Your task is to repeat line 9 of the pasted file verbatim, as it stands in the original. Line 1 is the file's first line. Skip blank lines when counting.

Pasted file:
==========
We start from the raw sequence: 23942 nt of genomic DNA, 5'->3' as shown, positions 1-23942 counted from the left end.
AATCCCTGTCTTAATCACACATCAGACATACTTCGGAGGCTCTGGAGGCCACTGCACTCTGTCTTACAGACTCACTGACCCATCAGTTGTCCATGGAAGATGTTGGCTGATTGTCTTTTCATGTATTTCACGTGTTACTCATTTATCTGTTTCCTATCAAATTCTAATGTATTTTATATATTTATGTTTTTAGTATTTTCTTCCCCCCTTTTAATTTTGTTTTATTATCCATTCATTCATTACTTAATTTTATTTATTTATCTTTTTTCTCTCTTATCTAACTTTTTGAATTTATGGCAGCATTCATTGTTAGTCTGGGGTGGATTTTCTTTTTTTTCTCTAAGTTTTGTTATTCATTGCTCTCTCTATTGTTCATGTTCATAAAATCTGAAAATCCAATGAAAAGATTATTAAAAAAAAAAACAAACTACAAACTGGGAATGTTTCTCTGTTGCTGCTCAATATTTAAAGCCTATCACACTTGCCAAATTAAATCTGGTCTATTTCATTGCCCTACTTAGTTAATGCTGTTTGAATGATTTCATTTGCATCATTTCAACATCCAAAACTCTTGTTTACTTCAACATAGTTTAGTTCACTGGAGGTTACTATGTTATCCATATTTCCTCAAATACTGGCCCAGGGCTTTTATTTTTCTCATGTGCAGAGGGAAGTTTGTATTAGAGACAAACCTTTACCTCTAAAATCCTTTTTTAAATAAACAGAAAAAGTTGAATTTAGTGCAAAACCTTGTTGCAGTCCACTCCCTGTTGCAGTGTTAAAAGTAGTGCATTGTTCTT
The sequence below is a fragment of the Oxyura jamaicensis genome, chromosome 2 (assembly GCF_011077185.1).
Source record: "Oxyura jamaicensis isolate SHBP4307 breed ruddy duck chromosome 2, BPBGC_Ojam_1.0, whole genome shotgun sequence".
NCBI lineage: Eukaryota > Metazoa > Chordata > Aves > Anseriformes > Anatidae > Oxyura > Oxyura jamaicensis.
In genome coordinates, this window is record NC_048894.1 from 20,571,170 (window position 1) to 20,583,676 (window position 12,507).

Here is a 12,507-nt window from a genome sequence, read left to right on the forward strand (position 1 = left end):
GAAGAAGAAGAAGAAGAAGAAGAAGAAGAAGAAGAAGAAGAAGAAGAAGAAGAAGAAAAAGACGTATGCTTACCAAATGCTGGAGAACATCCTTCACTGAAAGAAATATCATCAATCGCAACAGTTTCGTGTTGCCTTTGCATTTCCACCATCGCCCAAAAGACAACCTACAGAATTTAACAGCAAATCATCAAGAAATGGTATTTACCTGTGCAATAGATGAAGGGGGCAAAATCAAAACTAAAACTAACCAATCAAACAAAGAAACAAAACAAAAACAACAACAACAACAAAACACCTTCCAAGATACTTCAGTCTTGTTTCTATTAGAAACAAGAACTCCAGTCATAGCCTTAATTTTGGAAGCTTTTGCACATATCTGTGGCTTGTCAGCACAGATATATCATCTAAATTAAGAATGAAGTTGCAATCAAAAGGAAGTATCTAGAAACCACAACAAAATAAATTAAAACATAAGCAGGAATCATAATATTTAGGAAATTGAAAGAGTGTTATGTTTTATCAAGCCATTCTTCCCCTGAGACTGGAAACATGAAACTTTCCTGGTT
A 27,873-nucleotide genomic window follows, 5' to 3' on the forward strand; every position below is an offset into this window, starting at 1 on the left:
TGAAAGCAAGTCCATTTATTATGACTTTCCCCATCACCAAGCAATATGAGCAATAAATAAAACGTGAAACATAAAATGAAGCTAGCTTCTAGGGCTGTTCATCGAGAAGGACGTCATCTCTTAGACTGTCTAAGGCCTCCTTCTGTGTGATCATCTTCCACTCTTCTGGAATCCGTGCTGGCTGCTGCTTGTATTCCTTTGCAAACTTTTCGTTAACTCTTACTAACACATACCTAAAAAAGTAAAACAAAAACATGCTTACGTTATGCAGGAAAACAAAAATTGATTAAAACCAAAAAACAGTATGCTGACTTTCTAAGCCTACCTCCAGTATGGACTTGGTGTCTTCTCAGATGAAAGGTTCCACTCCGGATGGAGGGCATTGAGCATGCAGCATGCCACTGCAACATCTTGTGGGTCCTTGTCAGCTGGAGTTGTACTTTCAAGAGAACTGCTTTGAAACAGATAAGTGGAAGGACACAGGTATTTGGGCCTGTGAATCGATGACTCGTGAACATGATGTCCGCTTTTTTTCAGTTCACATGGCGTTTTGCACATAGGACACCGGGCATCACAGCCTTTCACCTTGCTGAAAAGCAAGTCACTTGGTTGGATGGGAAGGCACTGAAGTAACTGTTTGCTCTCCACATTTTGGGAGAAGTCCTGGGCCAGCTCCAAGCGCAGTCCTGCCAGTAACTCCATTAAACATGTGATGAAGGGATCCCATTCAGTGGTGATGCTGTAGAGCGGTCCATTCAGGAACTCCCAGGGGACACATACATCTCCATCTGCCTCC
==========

A 27,873-nucleotide genomic window follows, 5' to 3' on the forward strand; every position below is an offset into this window, starting at 1 on the left: